Political inaction at the root of affordability crisis – study

by Ephraim Vecina18 May 2016
A lack of political will has allowed foreigners to garner undue influence and essentially price domestic buyers out of Canada’s real estate markets, a recent study argued.
The report by Josh Gordon, an assistant professor at the Simon Fraser University’s School of Public Policy, placed the blame for the affordability crisis on the unwillingness of the federal administration in general, and the British Columbia government in particular, to limit the inbound flow of foreign money.
Overseas buyers’ access to enormous funds has virtually removed local buyers from the game, and decisive government intervention is in order to level the playing field, the study said.
“People recognize what’s going on, and they’re willing to call a spade a spade,” Gordon said in the report, as quoted by the Financial Post.
“By linking the crisis unambiguously to foreign ownership and investment, documenting the major harms of the affordability crisis, and proposing a policy route out of the current mess, the report hopes to harness the city’s resentment and dispel its resignation,” he added, stressing the crucial role that informed residents could play in making their leaders act promptly.
Gordon noted that the knee-jerk allegations of racism when the prominence of wealthy Chinese investors in Vancouver’s housing sector is raised have clouded the discourse, preventing authorities from holding foreign nationals accountable for unrestrained home price growth.
“[This] is where the evidence points, not because of some anti-Chinese animus,” the analyst said.
According to the city’s real estate board, the average price of a single-detached house in Vancouver swelled by 30 per cent on a year-over-year basis to breach the $1.4-million-mark last month.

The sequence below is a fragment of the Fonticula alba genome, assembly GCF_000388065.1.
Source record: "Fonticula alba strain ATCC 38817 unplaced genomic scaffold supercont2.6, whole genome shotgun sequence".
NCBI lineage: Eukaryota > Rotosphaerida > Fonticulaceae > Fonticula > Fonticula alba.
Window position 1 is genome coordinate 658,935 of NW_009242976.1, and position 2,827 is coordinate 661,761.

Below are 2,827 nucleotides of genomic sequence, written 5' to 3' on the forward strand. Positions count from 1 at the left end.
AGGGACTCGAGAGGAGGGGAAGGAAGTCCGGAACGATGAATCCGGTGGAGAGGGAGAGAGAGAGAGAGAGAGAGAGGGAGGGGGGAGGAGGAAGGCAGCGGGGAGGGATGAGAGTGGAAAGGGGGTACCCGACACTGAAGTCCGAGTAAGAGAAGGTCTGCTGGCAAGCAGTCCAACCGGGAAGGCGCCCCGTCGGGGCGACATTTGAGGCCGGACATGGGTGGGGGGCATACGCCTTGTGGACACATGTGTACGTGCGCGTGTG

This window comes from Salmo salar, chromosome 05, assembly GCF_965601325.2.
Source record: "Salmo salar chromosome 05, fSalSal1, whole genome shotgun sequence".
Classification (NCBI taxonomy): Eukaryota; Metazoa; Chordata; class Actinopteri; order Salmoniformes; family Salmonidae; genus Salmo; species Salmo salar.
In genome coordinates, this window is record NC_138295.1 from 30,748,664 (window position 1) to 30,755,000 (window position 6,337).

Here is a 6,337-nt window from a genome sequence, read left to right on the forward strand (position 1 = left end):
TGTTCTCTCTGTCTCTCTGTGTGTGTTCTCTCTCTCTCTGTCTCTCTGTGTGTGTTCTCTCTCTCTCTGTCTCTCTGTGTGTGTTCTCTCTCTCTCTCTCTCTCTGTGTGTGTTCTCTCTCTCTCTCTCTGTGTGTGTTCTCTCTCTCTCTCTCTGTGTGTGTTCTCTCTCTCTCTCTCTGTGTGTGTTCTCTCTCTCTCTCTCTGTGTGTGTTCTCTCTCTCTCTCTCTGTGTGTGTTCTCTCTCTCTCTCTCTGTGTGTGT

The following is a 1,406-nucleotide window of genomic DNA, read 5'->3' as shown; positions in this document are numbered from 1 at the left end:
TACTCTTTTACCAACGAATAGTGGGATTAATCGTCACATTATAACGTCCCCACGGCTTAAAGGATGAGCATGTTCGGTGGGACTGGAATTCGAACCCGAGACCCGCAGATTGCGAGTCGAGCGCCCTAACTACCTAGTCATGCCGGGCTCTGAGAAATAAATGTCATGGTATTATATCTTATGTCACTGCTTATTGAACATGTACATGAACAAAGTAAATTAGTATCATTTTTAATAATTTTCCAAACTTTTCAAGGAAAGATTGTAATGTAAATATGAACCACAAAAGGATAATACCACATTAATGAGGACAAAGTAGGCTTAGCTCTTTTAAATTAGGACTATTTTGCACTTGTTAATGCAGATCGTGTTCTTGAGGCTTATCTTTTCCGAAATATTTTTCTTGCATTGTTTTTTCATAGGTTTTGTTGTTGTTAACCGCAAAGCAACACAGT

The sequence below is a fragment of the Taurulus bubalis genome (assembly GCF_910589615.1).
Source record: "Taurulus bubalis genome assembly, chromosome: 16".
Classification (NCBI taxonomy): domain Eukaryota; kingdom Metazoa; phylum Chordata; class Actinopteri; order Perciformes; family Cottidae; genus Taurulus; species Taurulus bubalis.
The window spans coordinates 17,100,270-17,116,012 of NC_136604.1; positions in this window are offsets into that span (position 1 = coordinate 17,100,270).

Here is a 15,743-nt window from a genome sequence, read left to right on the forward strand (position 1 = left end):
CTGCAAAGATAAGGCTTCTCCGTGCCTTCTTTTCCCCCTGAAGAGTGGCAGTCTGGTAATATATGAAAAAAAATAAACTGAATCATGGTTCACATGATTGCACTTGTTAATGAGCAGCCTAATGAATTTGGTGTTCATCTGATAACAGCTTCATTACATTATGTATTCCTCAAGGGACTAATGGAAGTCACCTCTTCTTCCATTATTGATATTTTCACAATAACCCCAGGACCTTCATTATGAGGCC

• by Mark Ranger - RE/MAX Kelowna 5/18/2016 11:04:55 AM

    A good solution would be, as I understand they are doing in Australia; allow foreigners' to purchase Canadian real estate with the strict stipulation that in order to do so it MUST be newly constructed for their specific use. In doing so it would alleviate that increased demand that causes prices to increase beyond residents ability to compete, add to inventory (more inventory = more stable prices) and stimulate domestic employment.

  • by Maxy 5/18/2016 11:23:55 AM

    Point well made. However, people who impute racism should not be blamed either because those who complain about the issue made it sound like it is a race issue. This is not to suggest that I subscribe to the so called knee jerk shouts of racism. The issue is solely economics and "market forces" and not racism. We preach unscrupulous free market practices. When it goes sour, we blame the government. When any government threatens to regulate real estate market, in particular, or any sector in general, a segment of our citizens shouts "Socialism does not belong here". We want to eat our cake and have it at the same time. Thanks to the professor for reigniting this debate. It is neither racism nor government fault. Capitalism has its benefits but when allowed free ride on society, capitalism can be very ugly. We are now seeing the ugly side of capitalism and unregulated "free" market.

  • by James Oberian 5/18/2016 12:46:01 PM

    ...didn't Churchill say that "capitalism is the best system in the world with the exception of all the others"? Something like that. I am an avowed capitalist but there are "abnormal" times when government must intervene. We do it with interest rates to stimulate or dampen the economy. In this very unusual situation our federal and provincial governments must act (as they did in Australia) to ensure that at least some of our real estate (which after all is not just a commodity but where we LIVE) is left affordable for our own people, especially our kids...and in politically correct Canada, very few are bringing up the "dirty" aspect of much of this money. Read the Globe story about RE/MAX agent Layla Yang and what she was RECORDED to have said to a potential buyer who didn't want to be forced into a bidding war - it's quite scary...

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